Criminal proceedings start with the suspicion that a crime might have been committed, and they end when the said suspicion is resolved. Suspicion arises when there are concerete signs that an act that is deemed as a crime has been committed in any way. The purpose of criminal proceedings is to remove the suspicion which happens by either confirming or disproving the suspicion.
Criminal proceedings focus on substantial truth rather than procedural truth. In other words, while civil judges are bound by the parties’ claims and the evidence put forward, criminal judges are tasked with shedding light on the exact circumstances of the events and in this respect they have the authority to procure evidence.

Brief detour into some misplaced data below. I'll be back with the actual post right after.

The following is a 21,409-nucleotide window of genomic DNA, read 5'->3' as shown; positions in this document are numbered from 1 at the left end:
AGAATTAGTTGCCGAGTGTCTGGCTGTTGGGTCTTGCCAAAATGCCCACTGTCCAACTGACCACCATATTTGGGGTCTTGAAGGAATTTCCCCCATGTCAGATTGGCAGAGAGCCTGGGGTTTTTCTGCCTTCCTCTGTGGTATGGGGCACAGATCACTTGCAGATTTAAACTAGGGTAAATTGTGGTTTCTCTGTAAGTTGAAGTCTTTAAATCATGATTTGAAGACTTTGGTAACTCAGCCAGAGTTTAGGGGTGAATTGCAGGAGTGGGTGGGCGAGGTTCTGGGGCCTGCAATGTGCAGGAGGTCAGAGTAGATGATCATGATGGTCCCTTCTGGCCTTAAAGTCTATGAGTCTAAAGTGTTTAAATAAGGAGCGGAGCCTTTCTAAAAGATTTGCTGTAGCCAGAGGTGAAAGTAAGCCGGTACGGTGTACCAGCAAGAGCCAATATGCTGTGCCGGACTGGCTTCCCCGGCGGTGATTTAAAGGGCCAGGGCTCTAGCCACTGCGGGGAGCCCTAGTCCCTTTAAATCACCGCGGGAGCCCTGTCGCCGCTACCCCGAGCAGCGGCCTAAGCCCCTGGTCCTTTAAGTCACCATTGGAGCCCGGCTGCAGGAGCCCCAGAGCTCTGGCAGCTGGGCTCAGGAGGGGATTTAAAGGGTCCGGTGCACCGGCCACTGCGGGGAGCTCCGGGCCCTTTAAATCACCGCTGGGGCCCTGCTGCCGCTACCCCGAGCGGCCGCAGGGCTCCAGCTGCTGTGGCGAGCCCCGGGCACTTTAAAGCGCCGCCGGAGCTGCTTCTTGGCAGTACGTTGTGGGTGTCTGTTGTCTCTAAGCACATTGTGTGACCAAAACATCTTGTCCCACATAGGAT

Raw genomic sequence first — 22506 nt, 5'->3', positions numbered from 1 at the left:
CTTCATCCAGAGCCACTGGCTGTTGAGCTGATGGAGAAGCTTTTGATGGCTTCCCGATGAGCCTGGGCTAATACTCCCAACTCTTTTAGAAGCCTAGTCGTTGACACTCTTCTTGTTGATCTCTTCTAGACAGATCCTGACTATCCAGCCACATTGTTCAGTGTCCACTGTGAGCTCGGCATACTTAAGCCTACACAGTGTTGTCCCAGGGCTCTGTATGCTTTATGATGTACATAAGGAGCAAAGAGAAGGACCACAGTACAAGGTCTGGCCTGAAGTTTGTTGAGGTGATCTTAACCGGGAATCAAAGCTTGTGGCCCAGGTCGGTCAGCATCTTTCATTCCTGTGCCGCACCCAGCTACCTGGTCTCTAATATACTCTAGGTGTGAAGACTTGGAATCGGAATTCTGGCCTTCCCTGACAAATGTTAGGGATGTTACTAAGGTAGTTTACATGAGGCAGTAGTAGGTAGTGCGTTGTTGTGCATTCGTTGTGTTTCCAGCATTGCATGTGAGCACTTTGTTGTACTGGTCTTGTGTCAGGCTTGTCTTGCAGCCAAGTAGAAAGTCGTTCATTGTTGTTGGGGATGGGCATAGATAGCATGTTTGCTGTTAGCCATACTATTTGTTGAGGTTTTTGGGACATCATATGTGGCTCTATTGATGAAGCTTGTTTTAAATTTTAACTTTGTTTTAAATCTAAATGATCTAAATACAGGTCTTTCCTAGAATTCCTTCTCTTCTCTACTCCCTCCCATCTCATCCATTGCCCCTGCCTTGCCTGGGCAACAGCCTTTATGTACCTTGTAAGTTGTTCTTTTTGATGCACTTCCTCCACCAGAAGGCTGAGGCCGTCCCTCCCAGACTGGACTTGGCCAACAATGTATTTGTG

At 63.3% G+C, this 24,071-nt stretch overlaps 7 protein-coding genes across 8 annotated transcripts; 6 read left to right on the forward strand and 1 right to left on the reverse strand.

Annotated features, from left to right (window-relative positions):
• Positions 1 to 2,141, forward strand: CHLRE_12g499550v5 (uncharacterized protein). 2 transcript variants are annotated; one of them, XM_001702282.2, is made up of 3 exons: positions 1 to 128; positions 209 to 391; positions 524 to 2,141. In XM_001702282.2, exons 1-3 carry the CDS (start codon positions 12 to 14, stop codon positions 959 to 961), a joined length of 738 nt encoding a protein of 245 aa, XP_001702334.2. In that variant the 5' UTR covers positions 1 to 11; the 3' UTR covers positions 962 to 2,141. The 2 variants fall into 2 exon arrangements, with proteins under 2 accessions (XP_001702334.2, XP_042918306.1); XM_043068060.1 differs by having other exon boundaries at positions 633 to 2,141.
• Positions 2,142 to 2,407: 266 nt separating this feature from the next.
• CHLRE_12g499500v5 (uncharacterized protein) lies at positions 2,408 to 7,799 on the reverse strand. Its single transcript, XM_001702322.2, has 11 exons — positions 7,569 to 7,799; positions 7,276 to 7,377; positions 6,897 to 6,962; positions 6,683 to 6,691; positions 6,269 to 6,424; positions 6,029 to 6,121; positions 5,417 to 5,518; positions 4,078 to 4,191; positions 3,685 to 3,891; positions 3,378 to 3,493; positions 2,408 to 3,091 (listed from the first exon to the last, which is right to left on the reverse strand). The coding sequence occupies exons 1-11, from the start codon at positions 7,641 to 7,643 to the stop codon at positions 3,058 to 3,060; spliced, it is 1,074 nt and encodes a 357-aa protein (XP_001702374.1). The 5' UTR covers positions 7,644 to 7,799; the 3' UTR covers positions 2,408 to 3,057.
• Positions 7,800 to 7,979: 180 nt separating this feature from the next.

While the purpose of criminal proceedings is to discover the substantial truth, there are limits to the judge’s authority to research. The judge has to search for the substantial truth based on the basic principles set out by the law and the constutition. For example; a suspect’s confession cannot be extracted by torture. While the body of a suspect was considered as merely a tool to discover the substantial truth prior to the French revolution, today suspects and defendants are subjects just like the prosecution, with legal and constitutional rights.